COVID-19 Preparedness in the Food Industry

On 11 March 2020, the outbreak of coronavirus disease (COVID-19) has been declared a global pandemic by the World Health Organization as the virus has spread to many countries. It’s the first time the WHO has called an outbreak a pandemic since the H1N1 “swine flu” in 2009.

What is confirmed is that the virus is transmitted through direct contact with respiratory droplets of an infected person (generated through coughing and sneezing). Individuals can also be infected from and touching surfaces contaminated with the virus and touching their face (e.g., eyes, nose, mouth). Besides, the COVID-19 virus may survive on surfaces for several hours, yet disinfectants can kill it.

On 9 March, the European Food Safety Agency (EFSA) stated on their website that there is currently no evidence that food is a likely source or route of transmission of the novel coronavirus, and that they are closely monitoring the situation as any new information about the outbreak comes to light. EFSA’s opinion is based on the fact that previous outbreaks of related coronaviruses, such as severe acute respiratory syndrome coronavirus (SARS-CoV) and Middle East respiratory syndrome coronavirus (MERS-CoV), show that transmission through food consumption did not occur. BfR, the federal institute of risk assessment in Germany concurred with the findings, stating that there are currently no cases that have shown any evidence of humans being infected with the new type of coronavirus by another method, such as via the consumption of contaminated food or via imported toys. Transmission via surfaces which have recently been contaminated with viruses is, nonetheless, possible through smear infections. This is only likely to occur during a short period after contamination, due to the relatively low stability of coronaviruses in the environment.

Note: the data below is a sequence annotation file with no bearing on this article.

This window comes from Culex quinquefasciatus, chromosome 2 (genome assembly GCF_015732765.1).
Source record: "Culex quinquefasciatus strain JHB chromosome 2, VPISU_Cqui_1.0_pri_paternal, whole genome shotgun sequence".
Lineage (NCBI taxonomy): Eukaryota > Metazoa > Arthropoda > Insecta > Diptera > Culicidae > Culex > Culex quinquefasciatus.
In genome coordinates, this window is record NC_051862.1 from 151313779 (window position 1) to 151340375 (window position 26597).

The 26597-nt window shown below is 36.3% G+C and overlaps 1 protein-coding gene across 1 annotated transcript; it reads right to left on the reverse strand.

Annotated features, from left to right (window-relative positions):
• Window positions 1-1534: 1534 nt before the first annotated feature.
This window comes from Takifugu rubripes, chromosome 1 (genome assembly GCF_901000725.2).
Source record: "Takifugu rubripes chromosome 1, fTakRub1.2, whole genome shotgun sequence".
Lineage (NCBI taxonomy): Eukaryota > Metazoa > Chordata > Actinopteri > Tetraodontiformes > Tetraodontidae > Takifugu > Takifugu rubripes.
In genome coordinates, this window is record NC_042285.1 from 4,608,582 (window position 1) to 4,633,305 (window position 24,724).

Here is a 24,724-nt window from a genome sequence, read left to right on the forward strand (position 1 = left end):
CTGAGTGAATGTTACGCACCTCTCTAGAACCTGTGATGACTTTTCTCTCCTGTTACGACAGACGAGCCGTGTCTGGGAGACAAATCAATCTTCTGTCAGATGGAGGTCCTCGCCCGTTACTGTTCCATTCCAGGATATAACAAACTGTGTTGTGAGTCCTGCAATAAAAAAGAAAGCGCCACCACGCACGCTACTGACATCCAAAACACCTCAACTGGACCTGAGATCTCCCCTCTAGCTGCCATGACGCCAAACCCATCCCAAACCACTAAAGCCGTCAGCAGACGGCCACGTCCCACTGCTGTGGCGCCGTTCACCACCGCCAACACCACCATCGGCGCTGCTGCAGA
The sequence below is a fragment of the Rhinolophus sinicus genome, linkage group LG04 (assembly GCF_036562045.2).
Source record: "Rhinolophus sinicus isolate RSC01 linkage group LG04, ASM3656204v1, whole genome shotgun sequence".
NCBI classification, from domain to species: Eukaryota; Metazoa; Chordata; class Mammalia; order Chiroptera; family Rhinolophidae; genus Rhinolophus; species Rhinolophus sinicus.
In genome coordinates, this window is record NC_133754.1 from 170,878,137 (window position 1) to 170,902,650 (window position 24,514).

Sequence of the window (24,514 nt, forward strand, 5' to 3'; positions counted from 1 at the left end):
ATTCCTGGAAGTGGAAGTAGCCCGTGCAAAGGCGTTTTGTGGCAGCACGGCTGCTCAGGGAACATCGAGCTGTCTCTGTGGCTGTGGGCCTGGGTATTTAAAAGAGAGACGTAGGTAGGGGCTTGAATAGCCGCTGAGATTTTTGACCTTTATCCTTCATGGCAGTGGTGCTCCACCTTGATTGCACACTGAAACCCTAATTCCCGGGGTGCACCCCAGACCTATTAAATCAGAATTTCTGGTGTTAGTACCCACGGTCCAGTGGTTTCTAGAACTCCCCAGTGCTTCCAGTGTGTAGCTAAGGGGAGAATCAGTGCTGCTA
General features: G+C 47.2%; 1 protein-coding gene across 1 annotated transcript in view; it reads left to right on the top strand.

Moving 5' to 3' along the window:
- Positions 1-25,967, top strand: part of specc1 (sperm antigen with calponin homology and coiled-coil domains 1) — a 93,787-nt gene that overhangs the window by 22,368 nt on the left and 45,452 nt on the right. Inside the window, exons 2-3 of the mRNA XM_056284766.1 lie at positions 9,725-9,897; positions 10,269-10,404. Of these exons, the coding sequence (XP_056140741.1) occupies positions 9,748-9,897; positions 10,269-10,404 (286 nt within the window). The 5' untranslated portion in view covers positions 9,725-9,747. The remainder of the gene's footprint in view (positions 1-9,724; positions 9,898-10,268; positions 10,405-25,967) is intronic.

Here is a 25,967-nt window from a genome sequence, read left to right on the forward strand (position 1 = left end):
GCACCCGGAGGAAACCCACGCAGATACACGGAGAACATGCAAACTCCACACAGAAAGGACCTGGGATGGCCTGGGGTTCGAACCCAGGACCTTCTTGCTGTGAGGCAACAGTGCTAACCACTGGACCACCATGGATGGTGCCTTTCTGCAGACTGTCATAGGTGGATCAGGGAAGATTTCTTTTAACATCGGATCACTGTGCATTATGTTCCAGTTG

This virus is not SARS, it’s not MERS, and it’s not influenza. It is a unique virus with unique characteristics

WHO Director General

A recent review analyzed 22 studies and revealed that human coronaviruses such as Severe Acute Respiratory Syndrome (SARS) coronavirus, Middle East Respiratory Syndrome (MERS) coronavirus or endemic human coronaviruses (HCoV) can persist on inanimate surfaces like metal, glass or plastic for up to 9 days, but can be efficiently inactivated by surface disinfection procedures with 62–71% ethanol, 0.5% hydrogen peroxide or 0.1% sodium hypochlorite within 1 minute. Other biocidal agents such as 0.05–0.2% benzalkonium chloride or 0.02% chlorhexidine digluconate are less effective

This is what we know “so far”. As the WHO Director-General stated “This virus is not SARS, it’s not MERS, and it’s not influenza. It is a unique virus with unique characteristics”, and scientists are working around the clock to address critical gaps in knowledge.

In a recent study (US government work) conducted by the National Institutes of Health, Princeton University and the University of California, Los Angeles, with funding from the U.S. government and the National Science Foundation, Covid-19 was detected up to three hours later in the air, up to four hours on copper, up to 24 hours on cardboard and up to two to three days on plastic and stainless steel.